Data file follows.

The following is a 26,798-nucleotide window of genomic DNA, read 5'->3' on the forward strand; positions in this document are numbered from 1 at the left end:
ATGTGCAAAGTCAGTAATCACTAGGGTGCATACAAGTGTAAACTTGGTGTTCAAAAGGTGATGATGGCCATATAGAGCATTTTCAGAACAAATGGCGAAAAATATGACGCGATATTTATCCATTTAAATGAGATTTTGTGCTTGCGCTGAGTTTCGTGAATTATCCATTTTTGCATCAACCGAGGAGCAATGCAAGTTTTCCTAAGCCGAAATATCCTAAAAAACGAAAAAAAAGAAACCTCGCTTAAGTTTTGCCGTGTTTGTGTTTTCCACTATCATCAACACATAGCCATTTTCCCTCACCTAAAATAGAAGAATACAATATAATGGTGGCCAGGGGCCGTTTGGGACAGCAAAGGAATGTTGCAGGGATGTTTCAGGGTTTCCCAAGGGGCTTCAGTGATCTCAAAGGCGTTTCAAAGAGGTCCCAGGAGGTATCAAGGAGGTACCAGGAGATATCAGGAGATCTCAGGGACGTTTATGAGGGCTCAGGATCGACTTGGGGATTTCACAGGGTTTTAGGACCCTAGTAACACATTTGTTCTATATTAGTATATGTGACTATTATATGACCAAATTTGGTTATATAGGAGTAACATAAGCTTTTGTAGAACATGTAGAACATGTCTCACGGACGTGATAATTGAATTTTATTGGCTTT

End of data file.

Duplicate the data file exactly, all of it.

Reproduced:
The following is a 26,798-nucleotide window of genomic DNA, read 5'->3' on the forward strand; positions in this document are numbered from 1 at the left end:
ATGTGCAAAGTCAGTAATCACTAGGGTGCATACAAGTGTAAACTTGGTGTTCAAAAGGTGATGATGGCCATATAGAGCATTTTCAGAACAAATGGCGAAAAATATGACGCGATATTTATCCATTTAAATGAGATTTTGTGCTTGCGCTGAGTTTCGTGAATTATCCATTTTTGCATCAACCGAGGAGCAATGCAAGTTTTCCTAAGCCGAAATATCCTAAAAAACGAAAAAAAAGAAACCTCGCTTAAGTTTTGCCGTGTTTGTGTTTTCCACTATCATCAACACATAGCCATTTTCCCTCACCTAAAATAGAAGAATACAATATAATGGTGGCCAGGGGCCGTTTGGGACAGCAAAGGAATGTTGCAGGGATGTTTCAGGGTTTCCCAAGGGGCTTCAGTGATCTCAAAGGCGTTTCAAAGAGGTCCCAGGAGGTATCAAGGAGGTACCAGGAGATATCAGGAGATCTCAGGGACGTTTATGAGGGCTCAGGATCGACTTGGGGATTTCACAGGGTTTTAGGACCCTAGTAACACATTTGTTCTATATTAGTATATGTGACTATTATATGACCAAATTTGGTTATATAGGAGTAACATAAGCTTTTGTAGAACATGTAGAACATGTCTCACGGACGTGATAATTGAATTTTATTGGCTTT